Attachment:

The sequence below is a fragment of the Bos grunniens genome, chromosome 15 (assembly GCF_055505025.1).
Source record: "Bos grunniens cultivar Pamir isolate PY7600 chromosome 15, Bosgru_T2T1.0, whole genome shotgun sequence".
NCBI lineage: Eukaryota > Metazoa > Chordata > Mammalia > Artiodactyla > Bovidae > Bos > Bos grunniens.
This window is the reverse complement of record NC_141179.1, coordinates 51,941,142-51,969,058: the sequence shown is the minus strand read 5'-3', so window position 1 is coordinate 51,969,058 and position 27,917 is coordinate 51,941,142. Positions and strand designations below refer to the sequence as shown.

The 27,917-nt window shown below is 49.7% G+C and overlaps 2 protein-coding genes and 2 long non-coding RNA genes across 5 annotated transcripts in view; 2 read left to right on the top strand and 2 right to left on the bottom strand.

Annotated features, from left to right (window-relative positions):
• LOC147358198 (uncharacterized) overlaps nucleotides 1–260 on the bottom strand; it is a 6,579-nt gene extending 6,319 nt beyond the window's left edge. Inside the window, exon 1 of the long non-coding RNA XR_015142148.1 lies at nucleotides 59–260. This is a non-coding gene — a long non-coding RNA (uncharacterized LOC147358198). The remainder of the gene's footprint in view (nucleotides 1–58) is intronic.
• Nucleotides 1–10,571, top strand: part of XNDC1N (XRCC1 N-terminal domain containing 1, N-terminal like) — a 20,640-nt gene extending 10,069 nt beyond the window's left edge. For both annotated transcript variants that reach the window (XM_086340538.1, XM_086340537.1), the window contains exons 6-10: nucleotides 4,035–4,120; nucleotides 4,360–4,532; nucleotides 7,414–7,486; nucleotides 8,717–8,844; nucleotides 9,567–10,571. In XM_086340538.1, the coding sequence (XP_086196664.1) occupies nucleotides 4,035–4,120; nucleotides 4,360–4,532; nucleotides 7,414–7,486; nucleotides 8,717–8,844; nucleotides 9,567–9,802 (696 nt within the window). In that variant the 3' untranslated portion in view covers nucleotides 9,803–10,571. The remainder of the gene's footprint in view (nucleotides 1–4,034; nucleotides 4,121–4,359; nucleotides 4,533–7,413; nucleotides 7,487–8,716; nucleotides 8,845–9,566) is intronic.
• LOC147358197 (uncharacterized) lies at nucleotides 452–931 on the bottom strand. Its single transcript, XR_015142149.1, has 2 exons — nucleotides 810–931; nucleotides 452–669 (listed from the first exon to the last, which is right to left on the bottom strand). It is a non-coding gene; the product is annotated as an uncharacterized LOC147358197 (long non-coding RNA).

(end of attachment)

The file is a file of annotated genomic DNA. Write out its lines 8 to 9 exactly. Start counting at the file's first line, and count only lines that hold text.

• Nucleotides 1–10,571, top strand: part of XNDC1N (XRCC1 N-terminal domain containing 1, N-terminal like) — a 20,640-nt gene extending 10,069 nt beyond the window's left edge. For both annotated transcript variants that reach the window (XM_086340538.1, XM_086340537.1), the window contains exons 6-10: nucleotides 4,035–4,120; nucleotides 4,360–4,532; nucleotides 7,414–7,486; nucleotides 8,717–8,844; nucleotides 9,567–10,571. In XM_086340538.1, the coding sequence (XP_086196664.1) occupies nucleotides 4,035–4,120; nucleotides 4,360–4,532; nucleotides 7,414–7,486; nucleotides 8,717–8,844; nucleotides 9,567–9,802 (696 nt within the window). In that variant the 3' untranslated portion in view covers nucleotides 9,803–10,571. The remainder of the gene's footprint in view (nucleotides 1–4,034; nucleotides 4,121–4,359; nucleotides 4,533–7,413; nucleotides 7,487–8,716; nucleotides 8,845–9,566) is intronic.
• LOC147358197 (uncharacterized) lies at nucleotides 452–931 on the bottom strand. Its single transcript, XR_015142149.1, has 2 exons — nucleotides 810–931; nucleotides 452–669 (listed from the first exon to the last, which is right to left on the bottom strand). It is a non-coding gene; the product is annotated as an uncharacterized LOC147358197 (long non-coding RNA).